Mark Zuckerberg has on Wednesday delivered bad news for the platform’s workforce in the lead up to Christmas, after he confirmed reports of large-scale job losses at Meta.

In an open letter to staff on Wednesday, Zuckerberg said that the job losses was “some of the most difficult changes we’ve made in Meta’s history.”

He confirmed that Meta will reduce its workforce “by about 13 percent and let more than 11,000 of our talented employees go.”

Job losses

At the end of September, Meta had a total global workforce of over 87,000 employees.

“Today I’m sharing some of the most difficult changes we’ve made in Meta’s history,” Zuckerberg said in the letter. “I’ve decided to reduce the size of our team by about 13 percent and let more than 11,000 of our talented employees go.”

“We are also taking a number of additional steps to become a leaner and more efficient company by cutting discretionary spending and extending our hiring freeze through Q1,” added Zuckerberg.

“I want to take accountability for these decisions and for how we got here,” he wrote. “I know this is tough for everyone, and I’m especially sorry to those impacted.”

Zuckerberg admitted that he believed the surge of e-commerce and revenue growth seen at the start of the Covid pandemic, would be “a permanent acceleration that would continue even after the pandemic ended.”

He therefore “made the decision to significantly increase our investments,” he wrote.

“Unfortunately, this did not play out the way I expected,” he wrote. “Not only has online commerce returned to prior trends, but the macroeconomic downturn, increased competition, and ads signal loss have caused our revenue to be much lower than I’d expected. I got this wrong, and I take responsibility for that.”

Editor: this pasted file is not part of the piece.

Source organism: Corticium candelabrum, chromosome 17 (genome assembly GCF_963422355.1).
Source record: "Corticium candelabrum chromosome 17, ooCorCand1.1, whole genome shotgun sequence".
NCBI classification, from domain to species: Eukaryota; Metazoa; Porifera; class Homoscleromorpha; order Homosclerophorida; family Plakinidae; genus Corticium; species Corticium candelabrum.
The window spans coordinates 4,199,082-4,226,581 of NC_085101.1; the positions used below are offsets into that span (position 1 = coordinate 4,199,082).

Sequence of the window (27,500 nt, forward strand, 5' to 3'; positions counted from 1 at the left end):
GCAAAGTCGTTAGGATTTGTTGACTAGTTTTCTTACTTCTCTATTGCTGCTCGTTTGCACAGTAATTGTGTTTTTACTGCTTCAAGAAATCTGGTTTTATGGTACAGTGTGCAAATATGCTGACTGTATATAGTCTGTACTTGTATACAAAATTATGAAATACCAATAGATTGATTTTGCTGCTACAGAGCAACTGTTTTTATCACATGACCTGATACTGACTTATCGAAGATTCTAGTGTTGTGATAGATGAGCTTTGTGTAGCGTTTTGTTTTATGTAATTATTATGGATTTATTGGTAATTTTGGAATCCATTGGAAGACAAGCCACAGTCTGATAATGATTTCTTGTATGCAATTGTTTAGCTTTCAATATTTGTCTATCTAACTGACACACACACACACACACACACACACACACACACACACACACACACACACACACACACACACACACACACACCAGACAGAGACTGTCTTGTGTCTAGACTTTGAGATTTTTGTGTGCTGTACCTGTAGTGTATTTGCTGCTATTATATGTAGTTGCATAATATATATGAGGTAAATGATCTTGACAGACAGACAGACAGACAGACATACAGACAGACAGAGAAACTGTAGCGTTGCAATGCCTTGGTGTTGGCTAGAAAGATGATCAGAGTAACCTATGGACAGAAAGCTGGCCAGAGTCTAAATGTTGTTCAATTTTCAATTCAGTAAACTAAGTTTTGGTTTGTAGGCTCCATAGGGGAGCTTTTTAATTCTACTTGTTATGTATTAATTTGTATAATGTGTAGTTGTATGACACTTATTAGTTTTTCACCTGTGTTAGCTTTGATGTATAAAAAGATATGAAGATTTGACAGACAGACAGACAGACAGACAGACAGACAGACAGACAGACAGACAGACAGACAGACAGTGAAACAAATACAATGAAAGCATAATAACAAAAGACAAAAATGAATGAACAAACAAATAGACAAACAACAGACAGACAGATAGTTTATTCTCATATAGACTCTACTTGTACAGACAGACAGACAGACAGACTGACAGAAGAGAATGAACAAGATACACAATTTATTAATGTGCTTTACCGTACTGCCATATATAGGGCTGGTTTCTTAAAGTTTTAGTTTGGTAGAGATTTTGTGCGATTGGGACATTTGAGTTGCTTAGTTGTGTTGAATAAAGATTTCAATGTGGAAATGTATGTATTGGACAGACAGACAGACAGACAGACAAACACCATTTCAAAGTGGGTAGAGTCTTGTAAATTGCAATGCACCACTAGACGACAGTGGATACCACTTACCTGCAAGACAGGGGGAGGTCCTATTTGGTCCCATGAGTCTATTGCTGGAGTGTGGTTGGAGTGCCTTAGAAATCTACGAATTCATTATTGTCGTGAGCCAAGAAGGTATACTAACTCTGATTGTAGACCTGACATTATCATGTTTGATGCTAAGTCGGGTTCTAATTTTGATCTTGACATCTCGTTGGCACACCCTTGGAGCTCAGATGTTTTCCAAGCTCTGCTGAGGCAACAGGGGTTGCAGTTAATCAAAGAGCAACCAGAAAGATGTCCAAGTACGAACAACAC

Zuckerberg said that in this new environment, Meta needs to become more capital efficient as it focuses on a smaller number of high priority growth areas such as Meta’s AI discovery engine, its ads and business platforms, and its long-term vision for the metaverse.

“We’ve cut costs across our business, including scaling back budgets, reducing perks, and shrinking our real estate footprint,” wrote Zuckerberg. “We’re restructuring teams to increase our efficiency. But these measures alone won’t bring our expenses in line with our revenue growth, so I’ve also made the hard decision to let people go.”

System access

Zuckerberg admitted there was no good way to do a layoff, but the firm hope to get all the relevant information to staff as quickly as possible and then do whatever it can to support impacted workers.

“Everyone will get an email soon letting you know what this layoff means for you,” wrote Zuckerberg. “After that, every affected employee will have the opportunity to speak with someone to get their questions answered and join information sessions.”

For US workers being let go, they will receive 16 weeks (four months) of base pay, plus two additional weeks for every year of service, with no cap.